This blog post is based on a research paper written by Cultural Infusion’s Chief Technology Officer, Rezza Moieni, and University of Melbourne data science student and Cultural Infusion intern, Kaile Wang. The paper looks at the universalisation of music. Rezza has developed an instrument-detection system using machine-learning technology that is able to provide information on under-recognised traditional musical instruments and sounds. All the music samples were provided by Cultural Infusion’s Sound Infusion.
Globalisation has increased the spread of cultures around the world, each with their own unique histories and traditions. More and more people are becoming interested in exploring new musical instruments and their associated culture, but struggle to find reliable information on them; there is little information available to the general public and mainstream media has yet to tap into this growing field of interest. Although many of us can recognise familiar instruments just by listening, we lack tools to identify new instruments.
Currently, there are no applications on the market that can accurately detect and identify traditional and cultural instruments. Shazam is a popular application available to smartphone users that can identify attributes of a song, such as the artist and album. PixelPlayer is another popular music application on the market. It can separate the sound of each instrument from solos and duets for the purpose of audio editing and adjusting. But although these apps are music related, they centre on song identification and audio separation, and are unable to identify specific instruments in a song.
After observing this gap in the market, we wanted to fulfil the unanswered demand to identify and acknowledge cultural instruments – after all, we are in the business of assisting and strengthening the public’s awareness of cultural diversity.
Our aim for this project is to build a functional website that can distinguish up to 200 musical instruments embedded in sounds and music from cultures all round the world. This system allows users to upload solo audio clips and on the spot recordings to our innovative machine-learning technology to be provided with information specific to each instrument. The technology encourages users to conduct further research on the instruments and sounds.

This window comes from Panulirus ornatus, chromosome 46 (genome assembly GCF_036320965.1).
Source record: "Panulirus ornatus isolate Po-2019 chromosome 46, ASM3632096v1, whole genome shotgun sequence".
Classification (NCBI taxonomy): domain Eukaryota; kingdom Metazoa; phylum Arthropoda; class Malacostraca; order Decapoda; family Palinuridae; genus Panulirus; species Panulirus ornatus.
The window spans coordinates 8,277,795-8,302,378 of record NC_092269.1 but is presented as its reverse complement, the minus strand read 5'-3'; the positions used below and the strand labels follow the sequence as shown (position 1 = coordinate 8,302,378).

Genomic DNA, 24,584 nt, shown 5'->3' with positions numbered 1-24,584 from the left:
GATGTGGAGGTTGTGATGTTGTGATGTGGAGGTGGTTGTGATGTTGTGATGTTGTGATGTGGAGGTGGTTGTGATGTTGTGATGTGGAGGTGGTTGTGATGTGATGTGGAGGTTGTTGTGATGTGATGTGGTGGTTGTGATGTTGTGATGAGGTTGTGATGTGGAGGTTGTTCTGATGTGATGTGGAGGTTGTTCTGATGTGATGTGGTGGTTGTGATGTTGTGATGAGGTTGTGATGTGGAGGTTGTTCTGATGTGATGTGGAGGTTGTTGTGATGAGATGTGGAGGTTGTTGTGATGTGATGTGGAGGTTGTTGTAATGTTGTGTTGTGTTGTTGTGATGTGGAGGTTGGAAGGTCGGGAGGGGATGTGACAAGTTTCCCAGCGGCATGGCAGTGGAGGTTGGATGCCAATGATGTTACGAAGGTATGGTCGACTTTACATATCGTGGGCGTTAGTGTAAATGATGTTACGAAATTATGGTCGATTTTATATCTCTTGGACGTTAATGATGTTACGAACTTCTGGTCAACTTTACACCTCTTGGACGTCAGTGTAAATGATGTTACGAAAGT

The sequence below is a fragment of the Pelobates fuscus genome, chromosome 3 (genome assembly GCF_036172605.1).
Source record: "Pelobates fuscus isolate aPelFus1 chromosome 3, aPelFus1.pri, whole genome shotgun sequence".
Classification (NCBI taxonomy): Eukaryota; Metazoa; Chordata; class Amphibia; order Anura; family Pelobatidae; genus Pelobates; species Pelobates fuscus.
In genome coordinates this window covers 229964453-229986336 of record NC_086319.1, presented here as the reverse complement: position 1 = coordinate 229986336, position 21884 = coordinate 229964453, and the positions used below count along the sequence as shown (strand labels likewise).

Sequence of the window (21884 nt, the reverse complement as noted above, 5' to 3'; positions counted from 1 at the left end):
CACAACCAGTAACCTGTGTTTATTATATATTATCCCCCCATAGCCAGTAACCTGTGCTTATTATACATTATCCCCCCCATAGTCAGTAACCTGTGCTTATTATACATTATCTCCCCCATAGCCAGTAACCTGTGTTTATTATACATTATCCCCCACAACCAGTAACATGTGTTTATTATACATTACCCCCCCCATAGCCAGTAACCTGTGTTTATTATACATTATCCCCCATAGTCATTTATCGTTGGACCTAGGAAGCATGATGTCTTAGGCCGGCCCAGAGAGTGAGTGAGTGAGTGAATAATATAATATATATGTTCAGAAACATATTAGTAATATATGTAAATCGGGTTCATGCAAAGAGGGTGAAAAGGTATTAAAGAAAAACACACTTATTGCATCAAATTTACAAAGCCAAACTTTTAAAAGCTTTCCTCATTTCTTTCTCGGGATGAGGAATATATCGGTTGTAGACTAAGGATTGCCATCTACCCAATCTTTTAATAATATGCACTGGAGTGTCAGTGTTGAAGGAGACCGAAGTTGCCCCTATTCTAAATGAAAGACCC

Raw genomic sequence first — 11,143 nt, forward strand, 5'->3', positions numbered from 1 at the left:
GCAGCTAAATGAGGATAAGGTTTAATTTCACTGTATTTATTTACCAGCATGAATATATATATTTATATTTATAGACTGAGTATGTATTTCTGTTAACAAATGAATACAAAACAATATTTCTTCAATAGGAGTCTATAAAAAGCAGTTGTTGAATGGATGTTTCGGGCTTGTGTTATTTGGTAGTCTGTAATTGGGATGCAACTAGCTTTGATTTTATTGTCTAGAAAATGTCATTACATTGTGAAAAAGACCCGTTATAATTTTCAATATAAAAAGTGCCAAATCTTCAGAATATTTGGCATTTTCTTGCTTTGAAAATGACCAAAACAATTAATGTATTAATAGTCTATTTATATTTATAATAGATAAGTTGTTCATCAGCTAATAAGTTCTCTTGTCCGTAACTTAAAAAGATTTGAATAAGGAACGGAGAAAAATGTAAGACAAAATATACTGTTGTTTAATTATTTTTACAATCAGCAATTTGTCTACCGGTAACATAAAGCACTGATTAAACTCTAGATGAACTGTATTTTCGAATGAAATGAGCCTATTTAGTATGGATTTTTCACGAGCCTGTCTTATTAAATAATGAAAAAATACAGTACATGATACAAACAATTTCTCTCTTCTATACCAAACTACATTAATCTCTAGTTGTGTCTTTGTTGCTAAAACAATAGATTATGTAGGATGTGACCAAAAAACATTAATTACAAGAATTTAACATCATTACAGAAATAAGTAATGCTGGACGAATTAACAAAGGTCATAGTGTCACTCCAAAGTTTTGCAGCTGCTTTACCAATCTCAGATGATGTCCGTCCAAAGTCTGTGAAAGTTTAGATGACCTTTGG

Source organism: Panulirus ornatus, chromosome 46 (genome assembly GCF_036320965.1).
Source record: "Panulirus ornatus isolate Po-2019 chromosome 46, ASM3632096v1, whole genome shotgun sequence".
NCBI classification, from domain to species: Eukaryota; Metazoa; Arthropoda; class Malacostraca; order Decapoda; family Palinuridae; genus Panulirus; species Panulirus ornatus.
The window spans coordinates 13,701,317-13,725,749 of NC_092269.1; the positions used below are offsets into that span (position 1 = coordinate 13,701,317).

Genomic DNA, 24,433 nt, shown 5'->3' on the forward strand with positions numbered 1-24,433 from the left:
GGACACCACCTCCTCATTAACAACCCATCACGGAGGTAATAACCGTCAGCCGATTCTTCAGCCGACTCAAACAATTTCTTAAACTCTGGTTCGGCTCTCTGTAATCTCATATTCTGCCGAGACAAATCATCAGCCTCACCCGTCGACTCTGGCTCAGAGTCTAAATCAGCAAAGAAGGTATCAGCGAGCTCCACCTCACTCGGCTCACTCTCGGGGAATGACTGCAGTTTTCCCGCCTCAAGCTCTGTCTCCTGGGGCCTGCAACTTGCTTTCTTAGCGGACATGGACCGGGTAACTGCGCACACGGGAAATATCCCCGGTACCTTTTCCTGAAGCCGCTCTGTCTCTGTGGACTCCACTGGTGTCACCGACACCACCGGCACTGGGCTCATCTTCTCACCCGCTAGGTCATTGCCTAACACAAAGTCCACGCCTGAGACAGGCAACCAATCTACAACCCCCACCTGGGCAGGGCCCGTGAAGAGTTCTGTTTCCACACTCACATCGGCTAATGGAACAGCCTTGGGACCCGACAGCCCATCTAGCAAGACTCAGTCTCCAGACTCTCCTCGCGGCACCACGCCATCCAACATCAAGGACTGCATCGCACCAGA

How it works
Our cultural instrument detection website is a supervised learning system using audio signals and machine-learning technologies. We tested a variety of sound-processing systems until we discovered the one that works best: the Mel Frequency Cepstral Coefficients (MFCC). The MFCC’s purpose is to perform basic processing on the audio signal to obtain pure audio in a suitable file format.
The music classification system is a Music Information Retrieval (MIR) task, where the computer’s main goal is to understand and identify the music semantics. Given it is a machine-learning technology, the system will refine and improve itself over extended use.
To test the effectiveness of the MFCC system, we considered the underrepresentation of Indigenous music in the mainstream market, and collected and tested rare instrumental audio samples provided by Cultural Infusion’s digital cultural music arrangement tool, Sound Infusion
81 types of instrumental clips/audio files in a length of 10 to 30 seconds were audited using our cultural instrument detection system. The above table displays the identified instrumental audio files successfully identified. The sounds were comprehensively segmented in to five sectors: aerophone, chordophone, idiophone, membranophone and vocal. The MFCC sound processing system was able to separate and identify multi-instrumental polyphonic music, alongside solo vocals and monophonic sounds. This innovative technology is unprecedented on the market, with the potential to support people in recognising a variety of cultural musical instruments.
In future work, we will seek to improve the model by going beyond the use of our authorised audio clips to introduce a variety of data. This can be achieved by using licence-free music databases to generate samples that better predict the use of our website in real, everyday scenarios.
Sound Infusion is an online platform, enabling users to explore and arrange the world’s largest database of instrument samples. We value interculturalism, and take people on a global musical journey, allowing them to hear, play and arrange diverse sounds. Our instrumental detection system gives users the opportunity to discover new instruments, highlighting their cultural significance for the purpose of knowledge and diversification.
To read Rezza’s research paper ‘Multi-Instrument Detection in Culture Musics Using Machine Learning Models’, click here.